Usually, Sunday is when we (me and my two daughters) play practice matches. No more drills or technique instructions… just games and fun.
So I told my two daughters (Cezara and Bianca) that I would require them to play against their mother in a game to 10 point tie-break and the winner will play against me for the “final” (playing against mother would be the semi-final 🙂
Bianca (my little one, who is 8 and a half) beat her mother easily. She played aggressively and gave my wife no chance.
But it came down to my older daughter, Cezara (who is now 10 years old)… she is very competitive but the nerves and her desire to over-achieve can be her greatest enemies.
Seeing that her younger sister beat the mother easily she wanted to prove she can do it too. But those thoughts tighten her up and nerves took over. Therefore she played slowly (I’d say less than 50% of her power capabilities) and made most of the mistakes.
I could not believe when my wife beat her 10-2… easily. Most of the points were actually lost by Cezara.
When they shook hands at the end of the game, I went to her and first thing I said: “Cezara, you played too slowly!” She looked at me like I just hit her with a stick. I could see that that was the last thing she needed to hear: a negative comment when she was already feeling miserable about her loss…
Even though I knew I should not had said it, considering it was a friendly family match, I thought that a realistic feed-back would help Cezara know why she lost.
But her reaction made me understand, again, that the last thing a player (student) needs to hear when they are upset is a negative comment.
It re-enforced my knowledge in the following regard:
– we should never say negative comments when teaching tennis or any kind of lessons to our children;
– feedback should be given only if it is asked or permission is granted (especially if it is about a negative action).
As a person who grew up being criticised a lot, I find it hard to keep things always positive. But I know that it can be learned with practice.
We just have to remind ourselves that positive words make a much better difference in someone’s performance and they bring us closer to those who need them. After all, we want our children to feel understood and loved. That can be done with words of love and honest attitude.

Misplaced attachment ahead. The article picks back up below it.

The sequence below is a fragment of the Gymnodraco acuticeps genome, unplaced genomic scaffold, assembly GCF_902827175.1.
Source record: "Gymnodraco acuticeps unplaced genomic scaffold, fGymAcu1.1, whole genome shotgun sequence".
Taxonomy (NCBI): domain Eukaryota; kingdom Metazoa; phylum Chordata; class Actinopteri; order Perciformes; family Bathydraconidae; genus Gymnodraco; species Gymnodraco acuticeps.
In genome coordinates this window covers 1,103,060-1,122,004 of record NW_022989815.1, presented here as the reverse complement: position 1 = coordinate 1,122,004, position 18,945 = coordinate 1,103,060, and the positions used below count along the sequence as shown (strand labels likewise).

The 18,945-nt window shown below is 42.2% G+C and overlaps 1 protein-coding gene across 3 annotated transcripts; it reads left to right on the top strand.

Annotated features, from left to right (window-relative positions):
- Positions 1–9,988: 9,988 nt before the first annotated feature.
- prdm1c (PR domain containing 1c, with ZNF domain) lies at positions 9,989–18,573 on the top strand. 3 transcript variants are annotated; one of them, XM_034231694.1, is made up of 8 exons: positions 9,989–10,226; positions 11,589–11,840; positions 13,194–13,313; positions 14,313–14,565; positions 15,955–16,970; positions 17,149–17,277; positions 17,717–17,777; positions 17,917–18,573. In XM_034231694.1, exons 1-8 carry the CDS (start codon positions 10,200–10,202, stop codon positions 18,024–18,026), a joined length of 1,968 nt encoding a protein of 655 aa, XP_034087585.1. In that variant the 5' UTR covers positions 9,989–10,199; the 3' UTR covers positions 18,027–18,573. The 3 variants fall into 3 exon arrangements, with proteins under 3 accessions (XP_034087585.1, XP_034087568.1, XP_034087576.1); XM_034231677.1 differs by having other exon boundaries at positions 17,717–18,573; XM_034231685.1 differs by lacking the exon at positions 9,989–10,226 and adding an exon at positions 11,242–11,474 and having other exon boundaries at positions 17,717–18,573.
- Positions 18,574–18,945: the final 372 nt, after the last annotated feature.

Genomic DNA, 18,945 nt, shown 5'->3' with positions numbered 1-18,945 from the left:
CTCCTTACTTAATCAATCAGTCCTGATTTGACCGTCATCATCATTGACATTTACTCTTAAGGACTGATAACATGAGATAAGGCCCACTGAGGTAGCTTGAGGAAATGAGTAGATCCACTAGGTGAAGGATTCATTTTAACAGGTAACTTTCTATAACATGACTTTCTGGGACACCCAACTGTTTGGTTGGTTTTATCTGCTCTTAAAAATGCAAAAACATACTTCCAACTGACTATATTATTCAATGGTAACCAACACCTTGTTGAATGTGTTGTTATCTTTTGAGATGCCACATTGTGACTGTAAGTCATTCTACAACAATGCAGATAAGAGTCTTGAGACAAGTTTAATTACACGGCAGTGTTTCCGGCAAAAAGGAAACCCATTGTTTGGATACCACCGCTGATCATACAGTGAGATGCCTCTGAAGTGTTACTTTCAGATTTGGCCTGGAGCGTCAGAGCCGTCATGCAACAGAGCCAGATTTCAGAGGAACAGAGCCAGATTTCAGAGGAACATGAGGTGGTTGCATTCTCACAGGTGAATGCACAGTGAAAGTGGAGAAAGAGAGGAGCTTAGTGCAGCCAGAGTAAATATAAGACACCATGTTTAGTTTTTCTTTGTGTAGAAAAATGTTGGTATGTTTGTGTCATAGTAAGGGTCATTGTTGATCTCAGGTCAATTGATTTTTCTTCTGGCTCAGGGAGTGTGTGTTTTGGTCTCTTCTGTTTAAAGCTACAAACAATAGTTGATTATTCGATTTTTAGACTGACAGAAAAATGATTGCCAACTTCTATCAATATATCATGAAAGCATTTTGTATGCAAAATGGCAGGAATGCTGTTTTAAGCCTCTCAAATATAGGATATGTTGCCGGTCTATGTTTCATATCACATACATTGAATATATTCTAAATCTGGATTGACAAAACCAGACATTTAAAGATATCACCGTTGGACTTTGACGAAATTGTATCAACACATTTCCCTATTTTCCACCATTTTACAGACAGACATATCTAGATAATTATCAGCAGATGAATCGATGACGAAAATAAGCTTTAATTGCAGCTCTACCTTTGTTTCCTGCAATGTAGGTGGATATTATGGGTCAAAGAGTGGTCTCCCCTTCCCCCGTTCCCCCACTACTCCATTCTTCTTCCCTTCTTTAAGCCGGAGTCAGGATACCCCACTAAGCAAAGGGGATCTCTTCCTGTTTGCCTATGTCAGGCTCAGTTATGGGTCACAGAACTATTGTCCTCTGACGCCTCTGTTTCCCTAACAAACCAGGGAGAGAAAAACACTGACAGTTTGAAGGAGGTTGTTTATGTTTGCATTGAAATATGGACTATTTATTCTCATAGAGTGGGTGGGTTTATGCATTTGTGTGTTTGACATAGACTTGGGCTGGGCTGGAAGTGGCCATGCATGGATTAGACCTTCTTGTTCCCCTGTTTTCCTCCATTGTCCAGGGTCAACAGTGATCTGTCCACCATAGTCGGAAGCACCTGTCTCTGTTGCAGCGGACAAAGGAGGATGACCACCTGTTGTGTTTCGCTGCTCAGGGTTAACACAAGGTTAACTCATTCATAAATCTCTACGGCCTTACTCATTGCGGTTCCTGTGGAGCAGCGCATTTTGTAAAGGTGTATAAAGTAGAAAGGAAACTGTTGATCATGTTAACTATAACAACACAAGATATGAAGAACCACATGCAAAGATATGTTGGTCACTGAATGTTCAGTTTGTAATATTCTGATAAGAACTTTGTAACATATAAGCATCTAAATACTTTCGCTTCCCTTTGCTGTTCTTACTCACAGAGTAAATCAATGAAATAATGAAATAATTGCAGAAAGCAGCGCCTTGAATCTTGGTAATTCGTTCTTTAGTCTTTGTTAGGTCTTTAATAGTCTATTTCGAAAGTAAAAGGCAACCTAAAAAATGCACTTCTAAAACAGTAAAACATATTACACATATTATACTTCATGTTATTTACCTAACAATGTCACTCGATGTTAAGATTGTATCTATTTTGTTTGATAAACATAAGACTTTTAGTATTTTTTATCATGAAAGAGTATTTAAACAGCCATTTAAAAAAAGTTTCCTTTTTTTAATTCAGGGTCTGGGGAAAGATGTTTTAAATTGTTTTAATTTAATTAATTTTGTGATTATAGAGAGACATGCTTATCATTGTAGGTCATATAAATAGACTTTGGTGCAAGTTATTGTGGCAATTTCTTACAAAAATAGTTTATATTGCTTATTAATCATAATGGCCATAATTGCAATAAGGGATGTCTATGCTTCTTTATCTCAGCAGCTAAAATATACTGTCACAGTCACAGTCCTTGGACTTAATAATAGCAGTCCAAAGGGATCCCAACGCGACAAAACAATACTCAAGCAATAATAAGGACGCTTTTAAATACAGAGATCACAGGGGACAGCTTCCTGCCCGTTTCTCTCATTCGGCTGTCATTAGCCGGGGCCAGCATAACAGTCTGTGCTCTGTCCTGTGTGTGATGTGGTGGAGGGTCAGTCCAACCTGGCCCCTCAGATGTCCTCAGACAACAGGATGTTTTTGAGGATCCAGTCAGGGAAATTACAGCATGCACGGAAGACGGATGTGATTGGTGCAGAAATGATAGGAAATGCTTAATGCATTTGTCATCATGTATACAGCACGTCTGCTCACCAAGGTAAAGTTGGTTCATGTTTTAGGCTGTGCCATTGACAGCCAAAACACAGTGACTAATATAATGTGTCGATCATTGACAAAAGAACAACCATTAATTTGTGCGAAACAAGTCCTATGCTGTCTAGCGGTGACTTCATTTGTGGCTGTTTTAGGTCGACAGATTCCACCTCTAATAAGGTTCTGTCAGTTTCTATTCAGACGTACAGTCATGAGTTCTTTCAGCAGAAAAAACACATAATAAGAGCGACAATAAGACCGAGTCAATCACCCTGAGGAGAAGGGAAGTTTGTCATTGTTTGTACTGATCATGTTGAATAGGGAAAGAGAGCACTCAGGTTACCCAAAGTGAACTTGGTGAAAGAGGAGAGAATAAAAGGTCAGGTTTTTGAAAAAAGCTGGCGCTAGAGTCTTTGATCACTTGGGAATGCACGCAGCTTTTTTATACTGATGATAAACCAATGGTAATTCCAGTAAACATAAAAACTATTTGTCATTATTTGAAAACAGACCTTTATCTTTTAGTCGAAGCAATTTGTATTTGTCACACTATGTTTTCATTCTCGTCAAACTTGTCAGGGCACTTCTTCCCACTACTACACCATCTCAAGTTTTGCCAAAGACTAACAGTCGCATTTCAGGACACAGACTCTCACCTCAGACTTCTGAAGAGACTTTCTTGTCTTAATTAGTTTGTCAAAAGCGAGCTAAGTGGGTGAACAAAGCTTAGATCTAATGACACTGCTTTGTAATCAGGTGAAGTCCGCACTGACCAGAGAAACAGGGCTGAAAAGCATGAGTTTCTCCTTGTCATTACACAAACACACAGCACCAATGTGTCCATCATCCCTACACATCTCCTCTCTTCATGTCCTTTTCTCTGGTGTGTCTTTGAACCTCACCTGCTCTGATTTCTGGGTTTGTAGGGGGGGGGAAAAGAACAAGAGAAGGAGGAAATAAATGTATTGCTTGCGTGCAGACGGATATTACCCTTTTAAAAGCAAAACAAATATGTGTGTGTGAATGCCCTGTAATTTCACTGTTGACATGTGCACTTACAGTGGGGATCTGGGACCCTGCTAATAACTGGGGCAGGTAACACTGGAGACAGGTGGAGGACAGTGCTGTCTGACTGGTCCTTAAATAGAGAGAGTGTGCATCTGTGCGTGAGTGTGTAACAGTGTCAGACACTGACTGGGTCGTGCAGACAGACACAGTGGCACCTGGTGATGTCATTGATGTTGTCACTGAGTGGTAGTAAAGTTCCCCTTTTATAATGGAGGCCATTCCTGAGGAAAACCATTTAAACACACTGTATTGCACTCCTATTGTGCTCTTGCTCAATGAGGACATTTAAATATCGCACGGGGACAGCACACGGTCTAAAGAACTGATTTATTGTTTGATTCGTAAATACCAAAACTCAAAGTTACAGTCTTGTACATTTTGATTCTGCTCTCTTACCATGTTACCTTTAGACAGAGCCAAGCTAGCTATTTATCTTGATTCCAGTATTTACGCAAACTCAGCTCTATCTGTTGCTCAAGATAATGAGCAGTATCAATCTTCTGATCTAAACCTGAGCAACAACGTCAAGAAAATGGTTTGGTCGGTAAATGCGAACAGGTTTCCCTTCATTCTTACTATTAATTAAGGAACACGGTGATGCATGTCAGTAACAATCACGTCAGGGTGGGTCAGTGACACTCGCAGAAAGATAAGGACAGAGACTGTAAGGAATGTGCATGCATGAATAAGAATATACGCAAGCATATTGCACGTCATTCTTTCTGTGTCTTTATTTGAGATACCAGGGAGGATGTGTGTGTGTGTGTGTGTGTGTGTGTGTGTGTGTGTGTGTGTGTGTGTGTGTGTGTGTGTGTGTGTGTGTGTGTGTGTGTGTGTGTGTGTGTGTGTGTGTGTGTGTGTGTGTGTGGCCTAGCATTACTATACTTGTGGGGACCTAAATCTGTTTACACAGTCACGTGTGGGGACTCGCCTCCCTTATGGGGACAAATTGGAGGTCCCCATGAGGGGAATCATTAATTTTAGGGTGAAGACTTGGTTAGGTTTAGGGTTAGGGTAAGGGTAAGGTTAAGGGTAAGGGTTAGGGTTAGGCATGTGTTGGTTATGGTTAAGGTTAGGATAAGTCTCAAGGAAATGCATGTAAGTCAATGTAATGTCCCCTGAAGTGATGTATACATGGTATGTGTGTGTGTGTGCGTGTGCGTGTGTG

What should I had said to my daughter after she lost a match that she should had easily won? Maybe nothing… just a hug to show her that she is loved. And a smile.
Should she had asked me why she lost… I could had told her. But usually players do not want to talk about the loses. If they do, we should postpone the discussion until they cool off and some time passed (maybe next day).
Be careful when teaching children… What we say and how we react in front of them is always a lesson that can shape our relationship with them. Even their future…
The idea to write this article came to me right as I was watching this YouTube video of a 9 year old tennis “prodigy” girl… This particular video was the last drop in the bucket for me regarding a debate that is kind of tabu for a lot of parents and coaches. !!! If you are a tennis parent or coach you might want to stick with me and read this article all the way.
For those who don’t know me, I am a tennis coach and have been teaching tennis since… I was a kid. I have always loved teaching and sharing my knowledge with anyone willing to learn and improve. But this is not about me. It is about a debate that seems to be a sensitive subject for many. It is about whether parents should PUSH their kids to pursue a certain sport…
It’s a great scenario when your child loves a sport, let’s say tennis and he is motivated to improve and cannot wait to get on the tennis court. But there is also a scenario in which you, a parent, love a certain sport, let say (: tennis, and you see your child has no drive, no desire to practice a sport even though he/she has talent and you know that by practicing the sport he/she will benefit tremendously later on in life.
During my tennis teaching career I have met and taught countless adults who confessed that they regretted the fact their parents did not “push” them to stick with and work harder in tennis when they were kids. They are aware that when they were young they had other hobbies who were more comfortable to them like: hanging out with friends, watching TV, video games etc. Those distractions did not account for a more enjoyable life later on.